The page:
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US Senate progressives introducing new voting bill rejected by GOP

US Rep. Ilhan Omar (D-MN) (L) talks with Speaker of the House Nancy Pelosi (D-CA) during a rally with fellow Democrats before voting on H.R. 1, or the People Act, on the East Steps of the US Capitol on March 08, 2019 in Washington, DC. (AFP photo)
US Senate Minority Leader Mitch McConnell (R-KY) speaks as Republican senators listen during a news conference to discuss their opposition to the "For The People Act" on June 17, 2021 in Washington, DC. (Photo by AFP)

The United States Senate is set to vote on introducing a voting bill disputed by Republicans that would protect Americans’ voting rights across the country.

The For the People Act, also known as HR1, is a sweeping bill that would safeguard voting rights in America and improve ballot access for Americans, among other changes.

Senate Republicans led by Mitch McConnell from Kentucky are expected to use the filibuster to block the debate on Tuesday. 

According to the Voting Rights Lab, 18 states have enacted more than 30 laws to restrict voting since the disputed 2020 US presidential election.

Mother Jones reporter Ari Berman described the For the People Act as Congressional an coordinated effort by congressional progressives to counter "GOP efforts to subvert fair elections."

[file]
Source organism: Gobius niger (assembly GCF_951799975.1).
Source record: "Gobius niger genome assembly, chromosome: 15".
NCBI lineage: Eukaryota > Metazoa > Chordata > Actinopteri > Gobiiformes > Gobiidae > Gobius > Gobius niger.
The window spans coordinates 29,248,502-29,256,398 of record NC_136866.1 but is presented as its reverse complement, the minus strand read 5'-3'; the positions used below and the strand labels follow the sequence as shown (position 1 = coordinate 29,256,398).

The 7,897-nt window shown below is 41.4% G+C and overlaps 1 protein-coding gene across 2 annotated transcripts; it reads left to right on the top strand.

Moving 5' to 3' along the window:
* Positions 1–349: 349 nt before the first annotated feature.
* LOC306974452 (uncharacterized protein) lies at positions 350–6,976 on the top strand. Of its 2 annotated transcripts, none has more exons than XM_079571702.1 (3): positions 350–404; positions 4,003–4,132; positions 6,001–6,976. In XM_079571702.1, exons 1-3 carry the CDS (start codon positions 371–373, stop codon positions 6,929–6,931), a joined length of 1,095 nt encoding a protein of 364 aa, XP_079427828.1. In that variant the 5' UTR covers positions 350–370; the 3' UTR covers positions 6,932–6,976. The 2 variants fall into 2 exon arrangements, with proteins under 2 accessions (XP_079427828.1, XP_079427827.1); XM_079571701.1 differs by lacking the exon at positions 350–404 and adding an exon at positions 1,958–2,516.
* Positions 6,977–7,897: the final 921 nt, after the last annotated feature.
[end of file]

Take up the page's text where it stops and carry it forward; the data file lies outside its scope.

This is really important: Congressional Dems introducing legislation today to counter GOP attempts to subvert fair elections. Will be added to HR1 if bill reaches Senate floor https://t.co/91Xx2howmc

— Ari Berman (@AriBerman) June 22, 2021

Berman insisted the HR1 legislation was “the most important voting rights bill since the Voting Rights Act of 1965.”

“It just goes to show you how afraid the Republican Party is of democracy that they won’t even debate legislation to make it easier to vote, let alone vote on the actual bill,” he pointed out.

The GOP largely sees the For the People Act as an attempted power grab by the Democrats.

With the filibuster in place, Democrats would need 10 Republicans on their side to back the bill.

However, no Republicans support the measure making unlikely its passing through the Senate.

 


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